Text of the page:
Novel techniques in 3D printing technology simplify the production of drugs, enabling home design and synthesis of pharmaceuticals.
Professor Lee Cronin, Chair of Chemistry at the University of Glasgow and his team have built what they call “reactionware”, “special vessels for chemical reactions which are made from a polymer gel”. These vessels are distinct from laboratory vessels such as beakers because in addition to housing chemical reactions, they are part of the chemical reaction itself. Chemicals are simply added to the polymer gel and 3D printed into the matrix. For instance, materials such as carbon could be printed into a vessel matrix to make the chamber itself conductive. More sophisticated chambers could contain mazes of chemical components in sequence, creating individual units that serve as multistage reaction chambers.
Vessels that have chemicals built in to drive the reaction have long been used in large-scale chemical engineering. 3D printing technology makes these technologies feasible at the laboratory scale, as well as enables scientists to more readily experiment with reaction chamber techniques. Such experimentation, argues Cronin, will invariably lead to the refinement of chamber processes, as well as novel means to utilize reaction chambers in production. In addition, chamber technology will enable production of compounds previously yet to be synthesized. For instance, Cronin and his team have used reactionwear for synthesis of the previously unreported organic heterocyclic compound C21H17BrN2O. Cronin writes:
“It’s a new way for chemists to think, and it gives us very specific control over reactions because we can continually refine the design of our vessels as required”.
There are a number of implications of reactionware for research scientists and businesses, including the ability to create novel industrial products, such as detergents and pigments. Reactionware also opens the door to personalized chemical products such as medicines, which could include on-demand printing of prescriptions tailored to individual needs.
Cronin and his team envision a day when production of pharmaceuticals for the average consumer could be as simple printing off a polymer chamber, using purchased “ink”(polymer solution mixed with other chemicals), and then putting the subsequent matrix in the microwave to produce the drug. Cronin puts forth that:
“Perhaps with the introduction of carefully-controlled software ‘apps’, similar to the ones available from Apple, we could see consumers have access to a personal drug designer they could use at home to create the medication they need.
But the most significant implication of reactionware has to do with how it simplifies both the laboratory and chemical creation process – in particular, for individuals outside of industry. Using 3D printing technology and CAD software, miniature, simplified laboratories can be created, and thus chemical creation becomes more accessible to those outside formal laboratory settings. One use of major interest here being individually directed drug design and production.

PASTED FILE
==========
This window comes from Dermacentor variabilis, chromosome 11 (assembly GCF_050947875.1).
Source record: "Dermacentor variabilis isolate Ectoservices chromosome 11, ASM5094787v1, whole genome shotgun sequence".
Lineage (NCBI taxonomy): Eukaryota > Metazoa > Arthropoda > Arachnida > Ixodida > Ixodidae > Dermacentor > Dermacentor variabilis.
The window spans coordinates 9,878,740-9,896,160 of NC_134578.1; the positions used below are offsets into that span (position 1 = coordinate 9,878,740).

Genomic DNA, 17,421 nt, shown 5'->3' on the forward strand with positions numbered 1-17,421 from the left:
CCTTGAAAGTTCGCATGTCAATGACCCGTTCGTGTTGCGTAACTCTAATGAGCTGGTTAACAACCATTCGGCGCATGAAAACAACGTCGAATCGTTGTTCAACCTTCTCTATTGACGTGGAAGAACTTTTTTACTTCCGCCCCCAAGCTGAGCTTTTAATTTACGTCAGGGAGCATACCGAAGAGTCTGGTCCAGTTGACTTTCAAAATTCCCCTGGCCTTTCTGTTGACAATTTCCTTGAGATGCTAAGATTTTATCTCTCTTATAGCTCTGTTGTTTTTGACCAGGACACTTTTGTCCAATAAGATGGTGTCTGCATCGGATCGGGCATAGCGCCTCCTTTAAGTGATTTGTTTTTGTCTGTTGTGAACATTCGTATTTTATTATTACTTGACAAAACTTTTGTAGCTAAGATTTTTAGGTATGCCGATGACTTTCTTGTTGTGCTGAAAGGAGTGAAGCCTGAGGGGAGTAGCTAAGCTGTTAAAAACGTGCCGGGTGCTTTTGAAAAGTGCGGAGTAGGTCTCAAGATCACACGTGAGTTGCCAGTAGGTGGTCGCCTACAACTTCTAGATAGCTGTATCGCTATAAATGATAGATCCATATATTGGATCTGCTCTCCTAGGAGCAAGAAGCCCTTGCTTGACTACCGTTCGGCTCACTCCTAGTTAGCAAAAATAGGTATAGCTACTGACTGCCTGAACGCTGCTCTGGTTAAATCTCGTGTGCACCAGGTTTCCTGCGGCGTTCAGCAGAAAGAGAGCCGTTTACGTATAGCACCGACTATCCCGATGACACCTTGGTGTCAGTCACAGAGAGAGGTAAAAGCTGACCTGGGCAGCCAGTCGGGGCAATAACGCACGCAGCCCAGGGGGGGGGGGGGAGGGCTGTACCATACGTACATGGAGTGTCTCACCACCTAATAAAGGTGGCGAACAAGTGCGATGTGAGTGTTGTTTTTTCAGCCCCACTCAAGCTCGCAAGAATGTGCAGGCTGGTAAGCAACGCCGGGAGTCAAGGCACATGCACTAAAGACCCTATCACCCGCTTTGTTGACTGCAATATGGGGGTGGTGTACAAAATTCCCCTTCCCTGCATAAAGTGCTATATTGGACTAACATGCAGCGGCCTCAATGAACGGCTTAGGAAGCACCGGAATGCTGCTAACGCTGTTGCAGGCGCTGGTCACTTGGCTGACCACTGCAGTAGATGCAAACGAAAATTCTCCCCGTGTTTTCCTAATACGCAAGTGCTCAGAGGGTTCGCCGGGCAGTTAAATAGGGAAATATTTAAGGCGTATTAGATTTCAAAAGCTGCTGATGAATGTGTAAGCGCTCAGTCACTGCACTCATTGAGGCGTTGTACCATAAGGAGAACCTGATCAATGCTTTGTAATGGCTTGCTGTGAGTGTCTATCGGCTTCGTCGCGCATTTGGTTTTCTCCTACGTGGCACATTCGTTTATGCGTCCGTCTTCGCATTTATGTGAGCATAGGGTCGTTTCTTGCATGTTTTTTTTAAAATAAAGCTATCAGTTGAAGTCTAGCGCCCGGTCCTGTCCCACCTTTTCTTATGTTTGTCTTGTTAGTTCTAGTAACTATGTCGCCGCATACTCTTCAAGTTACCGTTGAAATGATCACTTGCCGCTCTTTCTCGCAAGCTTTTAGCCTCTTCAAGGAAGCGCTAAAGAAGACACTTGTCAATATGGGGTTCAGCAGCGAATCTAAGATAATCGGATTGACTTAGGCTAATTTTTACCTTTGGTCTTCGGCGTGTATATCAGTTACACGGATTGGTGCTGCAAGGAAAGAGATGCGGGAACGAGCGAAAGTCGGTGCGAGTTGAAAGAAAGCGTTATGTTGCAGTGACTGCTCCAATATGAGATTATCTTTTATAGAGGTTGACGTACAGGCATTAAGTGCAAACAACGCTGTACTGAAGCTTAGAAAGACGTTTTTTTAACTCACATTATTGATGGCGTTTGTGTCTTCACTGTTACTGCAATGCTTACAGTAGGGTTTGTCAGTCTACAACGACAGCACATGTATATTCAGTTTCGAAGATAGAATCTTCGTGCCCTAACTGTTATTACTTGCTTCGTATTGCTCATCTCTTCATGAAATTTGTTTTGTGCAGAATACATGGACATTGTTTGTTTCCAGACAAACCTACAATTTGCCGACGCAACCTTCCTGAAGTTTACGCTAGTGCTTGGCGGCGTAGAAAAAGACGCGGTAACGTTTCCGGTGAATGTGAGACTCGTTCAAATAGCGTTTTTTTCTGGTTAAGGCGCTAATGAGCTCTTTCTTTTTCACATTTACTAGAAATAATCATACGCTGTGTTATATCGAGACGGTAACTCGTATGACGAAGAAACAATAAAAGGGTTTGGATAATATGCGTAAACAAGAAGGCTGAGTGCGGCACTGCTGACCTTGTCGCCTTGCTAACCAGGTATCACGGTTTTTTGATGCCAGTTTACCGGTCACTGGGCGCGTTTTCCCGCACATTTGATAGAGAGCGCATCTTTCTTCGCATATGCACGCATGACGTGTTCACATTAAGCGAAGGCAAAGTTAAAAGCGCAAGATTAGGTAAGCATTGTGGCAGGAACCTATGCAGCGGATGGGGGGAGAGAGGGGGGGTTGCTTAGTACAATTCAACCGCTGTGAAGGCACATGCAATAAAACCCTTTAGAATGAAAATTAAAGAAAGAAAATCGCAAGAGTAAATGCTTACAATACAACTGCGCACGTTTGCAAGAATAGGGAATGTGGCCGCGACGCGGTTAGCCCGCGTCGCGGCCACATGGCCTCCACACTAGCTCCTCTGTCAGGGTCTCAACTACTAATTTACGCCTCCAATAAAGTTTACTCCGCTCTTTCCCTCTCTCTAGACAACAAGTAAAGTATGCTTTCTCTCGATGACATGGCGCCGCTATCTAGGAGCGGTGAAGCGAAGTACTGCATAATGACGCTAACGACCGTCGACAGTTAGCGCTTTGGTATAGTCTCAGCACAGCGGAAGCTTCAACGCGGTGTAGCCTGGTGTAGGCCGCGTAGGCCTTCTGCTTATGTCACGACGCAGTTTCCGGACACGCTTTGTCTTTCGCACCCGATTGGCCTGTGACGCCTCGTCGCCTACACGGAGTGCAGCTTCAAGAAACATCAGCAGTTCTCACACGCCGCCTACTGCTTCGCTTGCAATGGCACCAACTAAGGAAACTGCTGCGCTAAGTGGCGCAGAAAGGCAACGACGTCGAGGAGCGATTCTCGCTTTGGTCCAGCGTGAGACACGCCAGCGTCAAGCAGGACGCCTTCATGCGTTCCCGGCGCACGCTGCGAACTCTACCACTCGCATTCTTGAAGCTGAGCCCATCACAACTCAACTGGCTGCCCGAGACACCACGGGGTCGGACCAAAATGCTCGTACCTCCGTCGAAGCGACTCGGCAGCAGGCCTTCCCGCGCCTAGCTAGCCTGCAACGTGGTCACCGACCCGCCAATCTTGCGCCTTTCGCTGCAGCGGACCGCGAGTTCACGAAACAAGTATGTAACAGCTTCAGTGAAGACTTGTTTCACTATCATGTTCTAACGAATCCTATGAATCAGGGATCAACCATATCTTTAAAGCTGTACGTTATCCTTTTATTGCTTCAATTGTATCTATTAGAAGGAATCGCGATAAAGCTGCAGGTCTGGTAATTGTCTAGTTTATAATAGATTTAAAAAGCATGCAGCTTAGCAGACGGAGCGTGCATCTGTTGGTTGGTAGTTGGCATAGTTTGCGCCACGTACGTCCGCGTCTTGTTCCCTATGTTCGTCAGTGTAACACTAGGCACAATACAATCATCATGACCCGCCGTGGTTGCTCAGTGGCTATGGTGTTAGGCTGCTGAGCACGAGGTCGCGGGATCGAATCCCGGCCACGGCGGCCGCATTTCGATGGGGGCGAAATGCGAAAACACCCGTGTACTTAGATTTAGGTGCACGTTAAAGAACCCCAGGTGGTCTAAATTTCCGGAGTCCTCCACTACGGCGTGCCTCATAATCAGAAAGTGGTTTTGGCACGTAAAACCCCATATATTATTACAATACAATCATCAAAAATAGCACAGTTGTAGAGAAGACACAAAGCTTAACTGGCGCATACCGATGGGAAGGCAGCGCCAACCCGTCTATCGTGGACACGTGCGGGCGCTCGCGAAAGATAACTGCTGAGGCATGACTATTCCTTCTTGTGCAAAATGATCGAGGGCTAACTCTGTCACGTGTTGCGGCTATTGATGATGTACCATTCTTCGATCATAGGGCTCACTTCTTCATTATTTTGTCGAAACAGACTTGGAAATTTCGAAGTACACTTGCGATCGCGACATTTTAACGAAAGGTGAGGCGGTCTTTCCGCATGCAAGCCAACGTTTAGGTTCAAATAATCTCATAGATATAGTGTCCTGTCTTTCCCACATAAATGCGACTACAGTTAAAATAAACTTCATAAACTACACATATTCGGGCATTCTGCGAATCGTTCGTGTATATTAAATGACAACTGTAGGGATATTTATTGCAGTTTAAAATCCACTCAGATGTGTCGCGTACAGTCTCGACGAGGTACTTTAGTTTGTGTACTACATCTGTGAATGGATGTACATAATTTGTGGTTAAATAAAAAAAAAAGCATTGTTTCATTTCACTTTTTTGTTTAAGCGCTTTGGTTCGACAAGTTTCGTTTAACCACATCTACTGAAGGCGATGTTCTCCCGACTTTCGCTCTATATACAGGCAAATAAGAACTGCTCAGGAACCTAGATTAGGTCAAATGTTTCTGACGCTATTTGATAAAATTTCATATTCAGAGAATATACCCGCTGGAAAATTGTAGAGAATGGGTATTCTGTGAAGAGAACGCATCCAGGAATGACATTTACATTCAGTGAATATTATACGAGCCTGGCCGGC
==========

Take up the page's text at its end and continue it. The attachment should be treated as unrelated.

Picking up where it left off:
The creation of ready-made CAD files will enable individuals without specialized knowledge to print off reactionware designed for drug creation. The individual would follow simple instructions, which could involve the addition of easy to access chemicals, the use of custom electrodes, as well as safe and simple distillation procedures. The ability to simplify drug creation in such a way for non-experts/those without laboratory skills creates a novel kind of accessibility to chemical creation.
For those with DIY attitudes, this technology opens the door to personal drug synthesis for treating illness, as well as experimentation and augmentation – creating novel drugs for these purposes, and tailoring them to their individual desires.
Concerns Regarding Safety
Beyond the possibility of software and/or hardware malfunction, as well as injuries resulting from mishandling of dangerous chemicals etc., DIY drug production carries with it challenges to the efficacy of the medical system in responding to drug complications. Although home pharmaceutical laboratories have existed for a long time, drug production and consumption has centered on previously synthesized, and well-understood drugs. The relative uniformity and consistency has enabled the medical community to be effective in treating patients experiencing complications from personal decisions regarding drugs. Breaking down the barriers to design and production of drugs will invariably present novel challenges for medical professionals. The problems inherent for the health care system resemble those of medical tourism, where physicians are faced with managing the outcome of a treatment that may be poorly understood, and for which there is no standard protocol or medicine on hand.